Auto Club Speedway Celebrating Anniversary Subway Rolls Out New Daniel Suarez Spot NCAA Distributes Payouts To D-I Schools NHL To Play Two Avs-Sens Games In Sweden Nationals Quiet On New Field-Level Seats CONCACAF, CONMEBOL Weigh Joint Tourney Four Big Tech Companies Bidding For NFL's "TNF" Goodell Follows Up On Changes To NFL Games Disney Chair & CEO Bob Iger Extends Contract Coca-Cola's Marcos De Quintos Leaving Company
SBD/14/Leagues Governing BodiesPrint All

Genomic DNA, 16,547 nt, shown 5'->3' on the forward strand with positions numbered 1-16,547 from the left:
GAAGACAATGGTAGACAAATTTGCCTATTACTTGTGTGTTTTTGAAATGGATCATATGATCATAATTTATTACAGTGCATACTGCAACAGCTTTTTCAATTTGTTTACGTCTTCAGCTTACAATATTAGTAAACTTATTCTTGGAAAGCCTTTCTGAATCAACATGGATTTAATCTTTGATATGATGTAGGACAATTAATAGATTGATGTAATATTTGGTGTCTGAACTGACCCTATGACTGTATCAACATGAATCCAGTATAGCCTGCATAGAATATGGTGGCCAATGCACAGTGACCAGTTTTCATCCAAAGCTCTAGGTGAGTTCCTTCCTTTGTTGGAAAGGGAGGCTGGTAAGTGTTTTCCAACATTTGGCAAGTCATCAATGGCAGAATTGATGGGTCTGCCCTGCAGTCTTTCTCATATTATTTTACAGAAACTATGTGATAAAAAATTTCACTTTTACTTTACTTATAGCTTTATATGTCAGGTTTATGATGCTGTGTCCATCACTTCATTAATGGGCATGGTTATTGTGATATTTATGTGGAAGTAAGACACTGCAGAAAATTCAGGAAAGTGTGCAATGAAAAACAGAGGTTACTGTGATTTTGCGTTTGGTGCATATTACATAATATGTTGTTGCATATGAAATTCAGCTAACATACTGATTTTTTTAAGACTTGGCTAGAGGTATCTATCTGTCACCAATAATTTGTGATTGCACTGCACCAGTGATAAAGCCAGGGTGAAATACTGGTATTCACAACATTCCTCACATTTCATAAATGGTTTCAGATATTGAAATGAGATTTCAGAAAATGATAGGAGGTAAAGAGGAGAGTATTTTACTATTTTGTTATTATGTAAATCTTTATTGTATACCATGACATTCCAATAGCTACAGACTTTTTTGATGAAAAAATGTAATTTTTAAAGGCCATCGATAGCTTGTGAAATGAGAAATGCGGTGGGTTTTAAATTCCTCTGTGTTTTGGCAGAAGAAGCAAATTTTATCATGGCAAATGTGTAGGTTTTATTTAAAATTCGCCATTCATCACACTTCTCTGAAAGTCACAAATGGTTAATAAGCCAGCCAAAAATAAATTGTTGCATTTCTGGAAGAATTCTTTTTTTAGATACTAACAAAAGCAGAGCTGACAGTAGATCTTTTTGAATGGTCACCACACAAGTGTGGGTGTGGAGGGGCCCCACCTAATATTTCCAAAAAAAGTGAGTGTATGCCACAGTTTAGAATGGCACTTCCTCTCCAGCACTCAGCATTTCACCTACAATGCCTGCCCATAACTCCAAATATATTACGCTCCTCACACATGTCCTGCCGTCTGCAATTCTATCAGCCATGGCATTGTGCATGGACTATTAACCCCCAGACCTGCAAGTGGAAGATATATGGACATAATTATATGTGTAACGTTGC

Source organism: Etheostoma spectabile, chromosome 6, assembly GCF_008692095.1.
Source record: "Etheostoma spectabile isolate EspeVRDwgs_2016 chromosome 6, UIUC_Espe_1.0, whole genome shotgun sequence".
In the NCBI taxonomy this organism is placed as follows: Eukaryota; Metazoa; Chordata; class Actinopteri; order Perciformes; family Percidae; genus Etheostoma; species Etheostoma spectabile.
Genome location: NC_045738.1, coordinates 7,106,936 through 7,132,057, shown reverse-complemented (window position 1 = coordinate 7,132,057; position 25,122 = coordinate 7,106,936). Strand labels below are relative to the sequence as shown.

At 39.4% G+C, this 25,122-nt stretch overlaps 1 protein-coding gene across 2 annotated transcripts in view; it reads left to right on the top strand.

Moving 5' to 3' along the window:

The Clinton Administration named former Labor Secretary William Usery as a special mediator in "an attempt to craft a settlement in the two-month-old baseball strike." Usery, 70, who served under Gerald Ford and was director of the Federal Mediation and Conciliation Service, will be introduced this afternoon at a White House news conference. (Maske & Swoboda, WASHINGTON POST, 10/14). Labor Secretary Robert Reich asked the players and owners to agree to "return to the bargaining table next week" with Usery acting as a special mediator. The two sides have not met since September 9. Gene Orza, MLBPA's associate general counsel: "It has been clear for a while that the Administration, as well as it should, has a keen and ongoing interest in seeing that this disagreement is resolved" (Ross Newhan, L.A. TIMES, 10/14). One administration source said they have "been working behind the scenes on this for quite some time" (Claire Smith, N.Y. TIMES, 10/14). NO COMMENTS FROM THE TOP: Acting MLB Commissioner Bud Selig and MLBPA Exec Dir Don Fehr refused comment on the appointment, but Orioles Owner Peter Angelos called it "a constructive and positive step." Angelos: "In labor matters, (Usery) has few peers" (Peter Schmuck, Baltimore SUN, 10/14). Another owner called it a "significant step in the right direction" (WASHINGTON POST, 10/14). MORE LAYOFFS: Central Baseball -- the Commissioner's office, the American and National Leagues, MLB Properties, the Baseball Network and MLB International -- reduced its work force by 27 employees due to revenue losses from the work stoppage (MLB).